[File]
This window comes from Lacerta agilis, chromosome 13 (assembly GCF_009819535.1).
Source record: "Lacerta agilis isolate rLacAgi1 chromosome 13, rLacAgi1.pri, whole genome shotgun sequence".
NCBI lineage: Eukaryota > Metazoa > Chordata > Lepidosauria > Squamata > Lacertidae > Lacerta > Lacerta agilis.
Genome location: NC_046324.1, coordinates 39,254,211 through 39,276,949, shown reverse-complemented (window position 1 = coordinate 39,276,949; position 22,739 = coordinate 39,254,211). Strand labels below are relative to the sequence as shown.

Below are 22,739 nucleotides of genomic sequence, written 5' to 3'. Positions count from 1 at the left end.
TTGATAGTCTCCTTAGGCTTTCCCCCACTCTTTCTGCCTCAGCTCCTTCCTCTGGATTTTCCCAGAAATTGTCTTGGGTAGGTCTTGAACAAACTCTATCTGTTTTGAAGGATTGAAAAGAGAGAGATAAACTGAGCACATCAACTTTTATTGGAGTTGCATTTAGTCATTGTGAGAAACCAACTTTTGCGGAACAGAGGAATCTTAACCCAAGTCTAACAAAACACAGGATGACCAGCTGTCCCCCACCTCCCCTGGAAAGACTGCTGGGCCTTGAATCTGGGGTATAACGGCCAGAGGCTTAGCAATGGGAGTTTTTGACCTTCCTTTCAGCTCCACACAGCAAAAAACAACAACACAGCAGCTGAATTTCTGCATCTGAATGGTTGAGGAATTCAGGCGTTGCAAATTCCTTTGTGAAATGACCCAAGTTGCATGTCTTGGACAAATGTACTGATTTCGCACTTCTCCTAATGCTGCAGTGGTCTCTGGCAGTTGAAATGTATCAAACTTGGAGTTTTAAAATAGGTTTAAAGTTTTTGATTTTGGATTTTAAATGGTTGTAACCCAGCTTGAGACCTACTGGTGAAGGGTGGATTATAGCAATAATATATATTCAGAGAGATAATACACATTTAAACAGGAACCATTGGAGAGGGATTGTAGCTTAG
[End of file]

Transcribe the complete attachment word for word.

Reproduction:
This window comes from Lacerta agilis, chromosome 13 (assembly GCF_009819535.1).
Source record: "Lacerta agilis isolate rLacAgi1 chromosome 13, rLacAgi1.pri, whole genome shotgun sequence".
NCBI lineage: Eukaryota > Metazoa > Chordata > Lepidosauria > Squamata > Lacertidae > Lacerta > Lacerta agilis.
Genome location: NC_046324.1, coordinates 39,254,211 through 39,276,949, shown reverse-complemented (window position 1 = coordinate 39,276,949; position 22,739 = coordinate 39,254,211). Strand labels below are relative to the sequence as shown.

Below are 22,739 nucleotides of genomic sequence, written 5' to 3'. Positions count from 1 at the left end.
TTGATAGTCTCCTTAGGCTTTCCCCCACTCTTTCTGCCTCAGCTCCTTCCTCTGGATTTTCCCAGAAATTGTCTTGGGTAGGTCTTGAACAAACTCTATCTGTTTTGAAGGATTGAAAAGAGAGAGATAAACTGAGCACATCAACTTTTATTGGAGTTGCATTTAGTCATTGTGAGAAACCAACTTTTGCGGAACAGAGGAATCTTAACCCAAGTCTAACAAAACACAGGATGACCAGCTGTCCCCCACCTCCCCTGGAAAGACTGCTGGGCCTTGAATCTGGGGTATAACGGCCAGAGGCTTAGCAATGGGAGTTTTTGACCTTCCTTTCAGCTCCACACAGCAAAAAACAACAACACAGCAGCTGAATTTCTGCATCTGAATGGTTGAGGAATTCAGGCGTTGCAAATTCCTTTGTGAAATGACCCAAGTTGCATGTCTTGGACAAATGTACTGATTTCGCACTTCTCCTAATGCTGCAGTGGTCTCTGGCAGTTGAAATGTATCAAACTTGGAGTTTTAAAATAGGTTTAAAGTTTTTGATTTTGGATTTTAAATGGTTGTAACCCAGCTTGAGACCTACTGGTGAAGGGTGGATTATAGCAATAATATATATTCAGAGAGATAATACACATTTAAACAGGAACCATTGGAGAGGGATTGTAGCTTAG